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#ActualDARSC0D3

Posted 09 October 2012 - 08:29 AM

First I will answer your question.
No you don't need to write setters and setter for every field in your class. Only if think you are going to use them or have the need for them to be public.
Making such decision is all up to you and is called software design. Use your logic to layout the classes in such way that they will work together but also will not cause problems behavior wise when you are able to modify properties publicly.

As for getters and setters them self. I have feel obligated to say they are not so great as every body might think. Actually they are even evil. First of all for the fact that most people never put anything in a getter setter block besideds passing true a value which is actually just mindless typing working which doesn't make sense at all.
Secondly for the fact that getters and setters are no more than syntax sugar in the end it is a function that return a fields value and set a value using function. With that said it more logical to make a function/method that has a better description about what the operation is going to preform on a class.

Compare the following example
[source lang="java"] spaceship = new SpaceShip(imgSpaceShip, posx, posy); if( spaceship.x < screen.width) spaceship.x += speed; if( spaceship.Y < screen.width) spaceship.y += speed;[/source]

to..

[source lang="java"] spaceship = new SpaceShip(imgSpaceShip,posx,posy,speed); spaceship.move(screen);[/source]

This is a small part pseudo code that reflects real good what I mean that using getters and setters does not promote better software design. It is not even considered OOP.
I used to be a big fan off getters and setters until I starting using more languages that had no syntax sugar for getters and setters. At first it hated it then i found out that I wrote better OOP and made less mistakes due better open close principle and that methods attached to classes where better descriptions on them self. If you would still feel the need for model / object to have mainly public properties you might think of using a struct. Therefor I have to disagree with people in this thread whom claim that structs and classes are the same this is simple not true.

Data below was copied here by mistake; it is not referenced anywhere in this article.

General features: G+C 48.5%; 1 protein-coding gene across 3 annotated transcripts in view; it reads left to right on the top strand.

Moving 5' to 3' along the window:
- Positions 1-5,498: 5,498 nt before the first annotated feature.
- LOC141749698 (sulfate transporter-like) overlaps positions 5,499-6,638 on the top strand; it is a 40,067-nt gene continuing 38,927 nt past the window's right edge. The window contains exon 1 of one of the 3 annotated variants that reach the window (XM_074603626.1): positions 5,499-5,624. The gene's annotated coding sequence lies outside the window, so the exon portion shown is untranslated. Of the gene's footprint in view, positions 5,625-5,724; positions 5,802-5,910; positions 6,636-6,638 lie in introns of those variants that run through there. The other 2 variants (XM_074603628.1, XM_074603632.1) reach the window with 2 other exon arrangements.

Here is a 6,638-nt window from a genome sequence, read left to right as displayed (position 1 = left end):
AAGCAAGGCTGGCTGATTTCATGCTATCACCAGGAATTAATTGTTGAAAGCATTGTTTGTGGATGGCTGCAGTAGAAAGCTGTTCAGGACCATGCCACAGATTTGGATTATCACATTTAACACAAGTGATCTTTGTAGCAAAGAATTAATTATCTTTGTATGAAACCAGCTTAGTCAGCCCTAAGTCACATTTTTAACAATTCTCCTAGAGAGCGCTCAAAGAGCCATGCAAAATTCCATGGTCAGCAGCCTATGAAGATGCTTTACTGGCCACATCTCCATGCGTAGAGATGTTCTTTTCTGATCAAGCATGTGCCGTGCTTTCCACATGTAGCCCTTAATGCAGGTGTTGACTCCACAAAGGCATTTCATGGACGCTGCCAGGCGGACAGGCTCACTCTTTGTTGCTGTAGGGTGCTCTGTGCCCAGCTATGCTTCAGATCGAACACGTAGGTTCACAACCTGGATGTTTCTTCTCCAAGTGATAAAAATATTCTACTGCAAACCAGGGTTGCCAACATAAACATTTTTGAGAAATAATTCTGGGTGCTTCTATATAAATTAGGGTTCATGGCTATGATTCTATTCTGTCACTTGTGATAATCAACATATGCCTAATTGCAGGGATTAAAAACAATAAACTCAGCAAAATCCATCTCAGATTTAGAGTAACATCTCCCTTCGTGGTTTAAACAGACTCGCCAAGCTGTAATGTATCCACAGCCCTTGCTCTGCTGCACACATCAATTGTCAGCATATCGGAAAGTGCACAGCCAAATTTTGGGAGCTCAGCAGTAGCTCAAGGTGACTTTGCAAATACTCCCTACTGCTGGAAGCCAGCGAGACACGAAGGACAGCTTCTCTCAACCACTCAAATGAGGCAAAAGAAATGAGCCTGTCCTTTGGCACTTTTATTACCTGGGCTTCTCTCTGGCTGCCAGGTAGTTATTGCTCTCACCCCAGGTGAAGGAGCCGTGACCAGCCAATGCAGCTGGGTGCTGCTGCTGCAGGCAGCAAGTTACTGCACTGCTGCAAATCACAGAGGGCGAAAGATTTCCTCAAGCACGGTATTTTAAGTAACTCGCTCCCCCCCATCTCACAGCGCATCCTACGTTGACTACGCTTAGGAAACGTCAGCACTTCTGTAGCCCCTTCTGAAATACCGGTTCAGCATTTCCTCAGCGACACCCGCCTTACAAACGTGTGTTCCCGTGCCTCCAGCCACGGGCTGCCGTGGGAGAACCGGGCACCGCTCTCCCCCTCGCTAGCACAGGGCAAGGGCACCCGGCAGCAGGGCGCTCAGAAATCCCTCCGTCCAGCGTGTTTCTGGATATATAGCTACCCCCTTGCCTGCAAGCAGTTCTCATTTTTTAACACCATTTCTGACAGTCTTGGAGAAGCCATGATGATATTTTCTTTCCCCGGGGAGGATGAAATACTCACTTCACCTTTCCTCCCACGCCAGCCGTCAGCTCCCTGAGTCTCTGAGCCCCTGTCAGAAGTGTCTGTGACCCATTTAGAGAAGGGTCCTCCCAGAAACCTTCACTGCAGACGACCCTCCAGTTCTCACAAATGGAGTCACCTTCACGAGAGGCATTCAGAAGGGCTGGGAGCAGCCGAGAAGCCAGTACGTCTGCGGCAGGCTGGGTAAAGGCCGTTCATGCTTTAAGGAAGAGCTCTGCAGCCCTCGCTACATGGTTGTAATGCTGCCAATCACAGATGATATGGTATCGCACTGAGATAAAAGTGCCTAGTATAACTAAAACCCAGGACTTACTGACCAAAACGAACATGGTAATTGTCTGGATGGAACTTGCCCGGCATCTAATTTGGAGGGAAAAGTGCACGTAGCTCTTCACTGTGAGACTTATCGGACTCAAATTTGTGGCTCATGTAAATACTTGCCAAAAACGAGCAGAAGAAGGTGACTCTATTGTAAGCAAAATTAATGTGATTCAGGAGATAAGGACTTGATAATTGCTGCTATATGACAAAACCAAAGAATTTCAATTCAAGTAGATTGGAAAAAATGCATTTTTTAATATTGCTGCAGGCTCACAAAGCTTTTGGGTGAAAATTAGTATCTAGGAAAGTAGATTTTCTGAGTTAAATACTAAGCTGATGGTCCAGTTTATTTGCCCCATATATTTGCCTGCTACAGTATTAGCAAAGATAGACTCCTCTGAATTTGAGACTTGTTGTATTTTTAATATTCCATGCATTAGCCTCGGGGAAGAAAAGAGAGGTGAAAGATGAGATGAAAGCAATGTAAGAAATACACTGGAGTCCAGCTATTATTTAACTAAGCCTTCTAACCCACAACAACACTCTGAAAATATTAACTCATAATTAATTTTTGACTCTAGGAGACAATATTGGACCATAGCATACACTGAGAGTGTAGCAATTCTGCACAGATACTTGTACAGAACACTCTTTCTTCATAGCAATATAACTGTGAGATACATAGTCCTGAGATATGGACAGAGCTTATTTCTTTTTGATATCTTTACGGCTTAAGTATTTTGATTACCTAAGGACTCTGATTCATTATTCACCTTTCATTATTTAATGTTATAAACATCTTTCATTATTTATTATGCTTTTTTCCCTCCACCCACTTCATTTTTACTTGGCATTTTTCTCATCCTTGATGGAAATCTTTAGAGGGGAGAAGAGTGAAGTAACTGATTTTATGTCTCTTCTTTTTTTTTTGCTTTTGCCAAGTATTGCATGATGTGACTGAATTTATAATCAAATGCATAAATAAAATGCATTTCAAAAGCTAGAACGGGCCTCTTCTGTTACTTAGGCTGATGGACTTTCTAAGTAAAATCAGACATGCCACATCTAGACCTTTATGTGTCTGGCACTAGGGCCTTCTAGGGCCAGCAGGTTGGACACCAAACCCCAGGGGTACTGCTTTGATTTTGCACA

#1DARSC0D3

Posted 09 October 2012 - 08:28 AM

First I will answer your question.
No you don't need to write setters and setter for every field in your class. Only if think you are going to use them or have the need for them to be public.
Making such decision is all up to you and is called software design. Use your logic to layout the classes in such way that they will work together but also will not cause problems behavior wise when you are able to modify properties publicly.

As for getters and setters them self. I have feel obligated to say they are not so great as every body might think. Actually they are even evil. First of all for the fact that most people never put anything in a getter setter block besideds passing true a value which is actually just mindless typing working which doesn't make sense at all.
Secondly for the fact that getters and setters are no more than syntax sugar in the end it is a function that return a fields value and set a value using function. With that said it more logical to make a function/method that has a better description about what the operation is going to preform on a class.

Compare the following example
[source lang="java"] spaceship = new SpaceShip(imgSpaceShip, posx, posy); if( spaceship.x < screen.width) spaceship.x += speed; if( spaceship.Y < screen.width) spaceship.y += speed;[/source]

[source lang="java"] spaceship = new SpaceShip(imgSpaceShip,posx,posy,speed); spaceship.move(screen);[/source]

This is a small part pseudo code that reflects real good what I mean that using getters and setters does not promote better software design. It is not even considered OOP.
I used to be a big fan off getters and setters until I starting using more languages that had no syntax sugar for getters and setters. At first it hated it then i found out that I wrote better OOP and made less mistakes due better open close principle and that methods attached to classes where better descriptions on them self. If you would still feel the need for model / object to have mainly public properties you might think of using a struct. Therefor I have to disagree with people in this thread whom claim that structs and classes are the same this is simple not true.

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